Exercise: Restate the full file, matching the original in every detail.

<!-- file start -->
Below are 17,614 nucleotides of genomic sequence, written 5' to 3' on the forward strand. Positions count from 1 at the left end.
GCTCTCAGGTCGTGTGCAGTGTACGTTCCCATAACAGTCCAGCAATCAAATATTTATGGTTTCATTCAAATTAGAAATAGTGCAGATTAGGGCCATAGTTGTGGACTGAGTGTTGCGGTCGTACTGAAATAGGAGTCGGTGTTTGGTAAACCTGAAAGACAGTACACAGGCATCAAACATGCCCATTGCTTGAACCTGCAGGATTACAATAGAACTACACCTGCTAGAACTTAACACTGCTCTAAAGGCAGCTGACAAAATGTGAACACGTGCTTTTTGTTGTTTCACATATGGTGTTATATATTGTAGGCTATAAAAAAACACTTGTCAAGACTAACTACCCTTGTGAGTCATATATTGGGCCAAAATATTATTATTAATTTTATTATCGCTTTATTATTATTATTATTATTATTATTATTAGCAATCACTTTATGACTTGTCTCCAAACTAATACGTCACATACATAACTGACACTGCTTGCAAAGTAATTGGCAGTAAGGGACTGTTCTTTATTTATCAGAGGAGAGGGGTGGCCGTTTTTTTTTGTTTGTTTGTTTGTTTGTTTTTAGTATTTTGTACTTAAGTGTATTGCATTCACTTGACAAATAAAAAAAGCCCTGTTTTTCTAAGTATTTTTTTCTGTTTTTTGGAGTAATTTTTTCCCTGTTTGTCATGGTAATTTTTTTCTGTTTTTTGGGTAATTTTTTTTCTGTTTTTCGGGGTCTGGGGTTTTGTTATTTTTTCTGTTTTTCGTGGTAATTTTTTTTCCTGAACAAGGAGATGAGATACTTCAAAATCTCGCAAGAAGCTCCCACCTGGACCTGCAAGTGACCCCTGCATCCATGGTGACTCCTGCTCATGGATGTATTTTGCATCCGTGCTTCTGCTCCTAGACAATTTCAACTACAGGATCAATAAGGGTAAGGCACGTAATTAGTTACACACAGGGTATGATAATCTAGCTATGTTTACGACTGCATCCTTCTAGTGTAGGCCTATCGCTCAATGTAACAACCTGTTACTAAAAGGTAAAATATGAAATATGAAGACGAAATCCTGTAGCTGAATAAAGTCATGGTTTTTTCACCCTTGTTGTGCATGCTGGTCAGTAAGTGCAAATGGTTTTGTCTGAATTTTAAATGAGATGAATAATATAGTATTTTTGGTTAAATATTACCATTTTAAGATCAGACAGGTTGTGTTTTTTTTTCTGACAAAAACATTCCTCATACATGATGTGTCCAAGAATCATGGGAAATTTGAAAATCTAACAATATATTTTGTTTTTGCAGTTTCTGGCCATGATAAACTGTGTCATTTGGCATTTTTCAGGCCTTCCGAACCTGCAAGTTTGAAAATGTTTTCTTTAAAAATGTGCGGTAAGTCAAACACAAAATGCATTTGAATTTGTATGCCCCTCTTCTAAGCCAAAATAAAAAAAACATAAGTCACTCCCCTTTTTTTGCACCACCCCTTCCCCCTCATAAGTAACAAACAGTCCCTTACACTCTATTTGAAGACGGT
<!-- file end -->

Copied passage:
Below are 17,614 nucleotides of genomic sequence, written 5' to 3' on the forward strand. Positions count from 1 at the left end.
GCTCTCAGGTCGTGTGCAGTGTACGTTCCCATAACAGTCCAGCAATCAAATATTTATGGTTTCATTCAAATTAGAAATAGTGCAGATTAGGGCCATAGTTGTGGACTGAGTGTTGCGGTCGTACTGAAATAGGAGTCGGTGTTTGGTAAACCTGAAAGACAGTACACAGGCATCAAACATGCCCATTGCTTGAACCTGCAGGATTACAATAGAACTACACCTGCTAGAACTTAACACTGCTCTAAAGGCAGCTGACAAAATGTGAACACGTGCTTTTTGTTGTTTCACATATGGTGTTATATATTGTAGGCTATAAAAAAACACTTGTCAAGACTAACTACCCTTGTGAGTCATATATTGGGCCAAAATATTATTATTAATTTTATTATCGCTTTATTATTATTATTATTATTATTATTATTAGCAATCACTTTATGACTTGTCTCCAAACTAATACGTCACATACATAACTGACACTGCTTGCAAAGTAATTGGCAGTAAGGGACTGTTCTTTATTTATCAGAGGAGAGGGGTGGCCGTTTTTTTTTGTTTGTTTGTTTGTTTGTTTTTAGTATTTTGTACTTAAGTGTATTGCATTCACTTGACAAATAAAAAAAGCCCTGTTTTTCTAAGTATTTTTTTCTGTTTTTTGGAGTAATTTTTTCCCTGTTTGTCATGGTAATTTTTTTCTGTTTTTTGGGTAATTTTTTTTCTGTTTTTCGGGGTCTGGGGTTTTGTTATTTTTTCTGTTTTTCGTGGTAATTTTTTTTCCTGAACAAGGAGATGAGATACTTCAAAATCTCGCAAGAAGCTCCCACCTGGACCTGCAAGTGACCCCTGCATCCATGGTGACTCCTGCTCATGGATGTATTTTGCATCCGTGCTTCTGCTCCTAGACAATTTCAACTACAGGATCAATAAGGGTAAGGCACGTAATTAGTTACACACAGGGTATGATAATCTAGCTATGTTTACGACTGCATCCTTCTAGTGTAGGCCTATCGCTCAATGTAACAACCTGTTACTAAAAGGTAAAATATGAAATATGAAGACGAAATCCTGTAGCTGAATAAAGTCATGGTTTTTTCACCCTTGTTGTGCATGCTGGTCAGTAAGTGCAAATGGTTTTGTCTGAATTTTAAATGAGATGAATAATATAGTATTTTTGGTTAAATATTACCATTTTAAGATCAGACAGGTTGTGTTTTTTTTTCTGACAAAAACATTCCTCATACATGATGTGTCCAAGAATCATGGGAAATTTGAAAATCTAACAATATATTTTGTTTTTGCAGTTTCTGGCCATGATAAACTGTGTCATTTGGCATTTTTCAGGCCTTCCGAACCTGCAAGTTTGAAAATGTTTTCTTTAAAAATGTGCGGTAAGTCAAACACAAAATGCATTTGAATTTGTATGCCCCTCTTCTAAGCCAAAATAAAAAAAACATAAGTCACTCCCCTTTTTTTGCACCACCCCTTCCCCCTCATAAGTAACAAACAGTCCCTTACACTCTATTTGAAGACGGT